FOREST HILLS—Boston Public School (BPS) and private school buses might be taking a dangerous route home on South Street along the Arnold Arboretum.
During one hour of afternoon observation on May 16, the Gazette saw 17 public and private school buses use South Street between Washington and Bussey streets. Three of those buses nearly hit a stone wall by a margin of a few inches and several were going too fast to safely navigate the turns without crossing into the oncoming lane.
The stretch of South Street located south of Forest Hills and through the Arnold Arboretum is a winding, sloping road full of tight corners. While there are a few “Slow” signs, the Gazette did not see any posted speed limit signs during that recent visit. The two-way road has no shoulder, no sidewalks and is lined by low stone walls.
“This is a dangerous situation,” said Bernard Doherty, a resident of the Asticou/Martinwood neighborhood, which is directly adjacent to South Street and across the street from the State Lab building. “All the elements are there for a disaster.”
At the intersection of South and Washington streets, there is a “No trucks over 2.5 tons” sign, which some neighbors assume to mean no trucks or buses above a certain size.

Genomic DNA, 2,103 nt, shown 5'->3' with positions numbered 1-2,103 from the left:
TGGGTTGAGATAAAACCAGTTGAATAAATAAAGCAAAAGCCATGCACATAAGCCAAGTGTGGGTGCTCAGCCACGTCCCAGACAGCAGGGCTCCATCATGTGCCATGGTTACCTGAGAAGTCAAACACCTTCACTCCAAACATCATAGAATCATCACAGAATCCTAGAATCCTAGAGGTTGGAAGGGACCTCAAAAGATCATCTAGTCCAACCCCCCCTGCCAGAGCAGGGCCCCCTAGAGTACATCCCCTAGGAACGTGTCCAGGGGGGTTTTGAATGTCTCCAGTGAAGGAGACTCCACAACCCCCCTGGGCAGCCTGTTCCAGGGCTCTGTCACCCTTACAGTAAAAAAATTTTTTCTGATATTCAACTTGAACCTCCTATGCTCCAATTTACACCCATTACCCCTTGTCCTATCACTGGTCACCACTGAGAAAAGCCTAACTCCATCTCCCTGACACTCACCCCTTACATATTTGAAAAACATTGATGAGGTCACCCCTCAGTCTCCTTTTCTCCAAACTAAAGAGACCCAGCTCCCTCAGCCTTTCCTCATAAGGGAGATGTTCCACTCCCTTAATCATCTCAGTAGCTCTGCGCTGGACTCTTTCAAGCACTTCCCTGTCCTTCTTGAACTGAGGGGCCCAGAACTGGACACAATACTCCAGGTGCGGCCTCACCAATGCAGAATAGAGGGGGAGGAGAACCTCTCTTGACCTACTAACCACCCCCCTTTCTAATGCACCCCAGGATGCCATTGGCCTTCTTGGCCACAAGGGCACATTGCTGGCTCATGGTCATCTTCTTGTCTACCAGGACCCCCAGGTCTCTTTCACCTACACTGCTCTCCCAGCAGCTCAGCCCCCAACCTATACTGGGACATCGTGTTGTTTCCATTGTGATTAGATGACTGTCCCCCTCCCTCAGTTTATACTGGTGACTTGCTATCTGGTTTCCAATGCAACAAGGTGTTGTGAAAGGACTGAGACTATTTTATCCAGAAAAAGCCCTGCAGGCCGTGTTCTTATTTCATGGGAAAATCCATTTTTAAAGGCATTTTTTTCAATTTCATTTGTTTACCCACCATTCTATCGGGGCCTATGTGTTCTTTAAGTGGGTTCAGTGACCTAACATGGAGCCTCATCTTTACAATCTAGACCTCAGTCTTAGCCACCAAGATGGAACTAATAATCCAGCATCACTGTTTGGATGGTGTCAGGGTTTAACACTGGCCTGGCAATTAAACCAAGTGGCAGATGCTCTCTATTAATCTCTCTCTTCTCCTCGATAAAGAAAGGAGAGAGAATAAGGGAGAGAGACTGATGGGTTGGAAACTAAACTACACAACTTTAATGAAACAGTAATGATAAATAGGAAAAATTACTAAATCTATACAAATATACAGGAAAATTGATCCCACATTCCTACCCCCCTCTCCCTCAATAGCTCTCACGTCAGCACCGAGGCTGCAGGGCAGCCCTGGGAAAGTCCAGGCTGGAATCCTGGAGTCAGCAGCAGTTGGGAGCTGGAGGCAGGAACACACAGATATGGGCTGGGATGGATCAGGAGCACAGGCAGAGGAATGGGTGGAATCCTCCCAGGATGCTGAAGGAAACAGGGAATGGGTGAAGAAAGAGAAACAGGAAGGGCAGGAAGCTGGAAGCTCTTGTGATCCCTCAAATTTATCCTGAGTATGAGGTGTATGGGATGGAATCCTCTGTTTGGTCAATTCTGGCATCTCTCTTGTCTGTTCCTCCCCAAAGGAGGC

“Signs like that limit the capacity of a truck. It has nothing to do with the weight [or size] of a truck,” BPS spokesperson Lee Maguire told the Gazette. “They’re designed to restrict trucks with heavy loads. They impose no restrictions on buses.”
That sign was installed a few months ago, for safety reasons, following City Councilor Matt O’Malley’s involvement, Doherty said.
“A number of residents had mentioned to me that they thought there should be a sign there,” O’Malley told the Gazette. “I made some calls to [the City’s Department of Public Works] and the residents were right, so we got the sign put back up.”
While Maguire said that it’s “perfectly legal” for buses to use that stretch of South Street, he did tell the Gazette he would “look into” the route. He did not return a Gazette call asking for more information on whether this route was temporary or whether there was a recent increase in bus traffic.
“These roads aren’t made to be truck-friendly,” Doherty said.